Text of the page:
Hummingbird Feeders in Fall

Hummer and Wasp at Feeder

Many of us love to hang a Hummingbird feeder near a window. Beautiful flying gems hover near the feeder to sip a quick snack, or they may perch for a longer more satisfying drink. A simple solution of 1/4 sugar dissolved in 1 cup of boiling water provides all they need. Please don’t use the red commercially prepared nectar! The feeders need to be easy to clean, to get rid of mold.  People often ask when they should take down their feeders, not wanting to tempt the hummers into staying in Kentucky when they should be on their way to Central America for the winter. Believe me, when it’s time to migrate, they know and feeders in your yard won’t make a difference. Until then, they need to bulk up on nectar to increase their body weight for the long flight south.

Bees on Hummer Feeder Closeup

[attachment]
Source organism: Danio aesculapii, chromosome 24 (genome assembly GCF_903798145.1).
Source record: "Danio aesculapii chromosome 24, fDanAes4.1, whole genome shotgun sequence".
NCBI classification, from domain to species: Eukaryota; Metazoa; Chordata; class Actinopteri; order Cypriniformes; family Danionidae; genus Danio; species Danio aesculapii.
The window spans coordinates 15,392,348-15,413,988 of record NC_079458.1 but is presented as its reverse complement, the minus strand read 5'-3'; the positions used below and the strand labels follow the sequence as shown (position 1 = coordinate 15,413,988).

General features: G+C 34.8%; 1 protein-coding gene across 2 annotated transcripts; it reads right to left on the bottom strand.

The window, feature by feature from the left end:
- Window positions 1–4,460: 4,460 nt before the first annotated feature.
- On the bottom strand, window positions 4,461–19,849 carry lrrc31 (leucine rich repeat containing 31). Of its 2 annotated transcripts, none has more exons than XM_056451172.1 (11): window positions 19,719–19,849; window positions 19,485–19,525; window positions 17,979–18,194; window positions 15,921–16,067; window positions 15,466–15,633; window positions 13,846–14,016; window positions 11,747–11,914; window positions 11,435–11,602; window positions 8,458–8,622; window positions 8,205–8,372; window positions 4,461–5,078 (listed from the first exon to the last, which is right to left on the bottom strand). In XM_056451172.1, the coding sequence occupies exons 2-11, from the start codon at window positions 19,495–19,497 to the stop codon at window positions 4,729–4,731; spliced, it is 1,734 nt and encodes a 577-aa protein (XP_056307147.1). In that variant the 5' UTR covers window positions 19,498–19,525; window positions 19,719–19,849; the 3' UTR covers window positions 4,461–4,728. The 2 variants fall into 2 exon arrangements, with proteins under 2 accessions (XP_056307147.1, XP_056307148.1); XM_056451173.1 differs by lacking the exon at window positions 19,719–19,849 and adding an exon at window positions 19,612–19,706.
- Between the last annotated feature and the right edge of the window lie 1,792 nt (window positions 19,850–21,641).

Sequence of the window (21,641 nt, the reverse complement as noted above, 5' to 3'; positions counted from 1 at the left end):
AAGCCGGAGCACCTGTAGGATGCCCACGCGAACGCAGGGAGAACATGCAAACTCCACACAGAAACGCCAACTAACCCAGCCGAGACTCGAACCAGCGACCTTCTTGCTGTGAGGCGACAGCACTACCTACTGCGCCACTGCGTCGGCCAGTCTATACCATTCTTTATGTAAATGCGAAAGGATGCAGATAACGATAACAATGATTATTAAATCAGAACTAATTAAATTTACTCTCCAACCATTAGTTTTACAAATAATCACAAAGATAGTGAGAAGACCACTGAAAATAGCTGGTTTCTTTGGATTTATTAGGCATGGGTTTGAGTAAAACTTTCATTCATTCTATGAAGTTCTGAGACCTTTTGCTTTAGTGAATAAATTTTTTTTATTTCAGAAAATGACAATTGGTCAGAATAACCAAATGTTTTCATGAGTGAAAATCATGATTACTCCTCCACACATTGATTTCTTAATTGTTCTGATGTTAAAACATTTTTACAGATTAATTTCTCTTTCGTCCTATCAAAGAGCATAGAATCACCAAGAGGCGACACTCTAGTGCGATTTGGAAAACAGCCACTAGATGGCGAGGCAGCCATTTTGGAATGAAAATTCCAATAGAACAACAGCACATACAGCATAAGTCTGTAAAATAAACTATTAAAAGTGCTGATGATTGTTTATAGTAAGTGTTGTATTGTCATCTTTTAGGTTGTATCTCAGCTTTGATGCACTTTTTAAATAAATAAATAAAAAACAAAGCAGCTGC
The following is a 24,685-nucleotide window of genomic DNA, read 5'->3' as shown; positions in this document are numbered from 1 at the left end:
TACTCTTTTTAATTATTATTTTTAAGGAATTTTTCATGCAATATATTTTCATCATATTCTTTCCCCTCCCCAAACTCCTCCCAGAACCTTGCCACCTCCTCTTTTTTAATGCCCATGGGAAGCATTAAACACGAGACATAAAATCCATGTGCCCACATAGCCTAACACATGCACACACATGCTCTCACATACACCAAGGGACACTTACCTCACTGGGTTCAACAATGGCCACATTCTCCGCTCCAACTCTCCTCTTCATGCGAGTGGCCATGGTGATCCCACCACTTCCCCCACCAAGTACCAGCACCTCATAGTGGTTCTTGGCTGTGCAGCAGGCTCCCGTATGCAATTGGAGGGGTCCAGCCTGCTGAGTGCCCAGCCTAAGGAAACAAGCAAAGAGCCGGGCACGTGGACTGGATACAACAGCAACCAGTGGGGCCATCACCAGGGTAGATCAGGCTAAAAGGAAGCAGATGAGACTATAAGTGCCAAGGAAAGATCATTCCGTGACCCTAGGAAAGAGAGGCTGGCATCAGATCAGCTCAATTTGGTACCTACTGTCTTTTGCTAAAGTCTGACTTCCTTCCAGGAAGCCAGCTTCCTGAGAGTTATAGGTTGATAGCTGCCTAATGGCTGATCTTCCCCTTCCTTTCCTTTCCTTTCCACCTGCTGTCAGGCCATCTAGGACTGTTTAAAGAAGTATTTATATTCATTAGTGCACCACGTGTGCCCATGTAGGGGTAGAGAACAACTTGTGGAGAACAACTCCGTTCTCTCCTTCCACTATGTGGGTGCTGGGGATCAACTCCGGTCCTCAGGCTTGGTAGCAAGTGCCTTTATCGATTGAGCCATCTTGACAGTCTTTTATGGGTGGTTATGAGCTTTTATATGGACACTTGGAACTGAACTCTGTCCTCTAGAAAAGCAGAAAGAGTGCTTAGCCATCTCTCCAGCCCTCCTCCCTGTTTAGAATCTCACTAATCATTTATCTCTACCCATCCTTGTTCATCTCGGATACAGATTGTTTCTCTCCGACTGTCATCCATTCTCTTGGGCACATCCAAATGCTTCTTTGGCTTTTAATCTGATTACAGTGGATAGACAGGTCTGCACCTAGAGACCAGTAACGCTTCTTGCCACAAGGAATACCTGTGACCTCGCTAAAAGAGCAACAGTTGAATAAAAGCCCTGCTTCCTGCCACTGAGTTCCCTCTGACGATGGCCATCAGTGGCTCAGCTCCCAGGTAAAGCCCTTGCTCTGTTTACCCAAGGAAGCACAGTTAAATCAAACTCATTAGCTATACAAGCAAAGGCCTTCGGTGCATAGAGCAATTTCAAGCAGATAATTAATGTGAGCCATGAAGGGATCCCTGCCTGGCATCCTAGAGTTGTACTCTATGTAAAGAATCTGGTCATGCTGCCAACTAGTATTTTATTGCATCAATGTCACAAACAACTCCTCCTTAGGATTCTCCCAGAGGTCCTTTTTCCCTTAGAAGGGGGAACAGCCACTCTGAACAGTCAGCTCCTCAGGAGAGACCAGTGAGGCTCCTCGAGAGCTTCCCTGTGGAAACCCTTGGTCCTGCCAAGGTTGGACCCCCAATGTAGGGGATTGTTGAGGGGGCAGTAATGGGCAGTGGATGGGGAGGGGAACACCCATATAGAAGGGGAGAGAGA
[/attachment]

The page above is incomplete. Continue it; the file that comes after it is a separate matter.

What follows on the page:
However, that doesn’t mean you should take down your feeders altogether. At Creasey Mahan Nature Preserve, we fill our feeders outside the office windows at Mahan Manor with fresh nectar for the benefit of our new honey bees.  The 7 inch downpour that put a damper on our Haunted Hike earlier this month, also affected the nectar and pollen available to the bees. The flowers in our garden were beaten down to the ground by the hard rain.

Busy Bees at Work

Bees gather the pollen and nectar from flowers to make honey, right? But they don’t intend the honey to be used on our morning toast. Many of the native bee species do not overwinter, but the adults die when the winter turns cold. Honey bees live throughout the winter in their hives. They eat the honey they’ve made over the summer to survive the winter. If they can’t make and store enough honey, (at least 40 pounds of honey stored by October) they won’t all live through the winter. So even if the hummingbirds have left your yard, keep filling the feeders for the bees!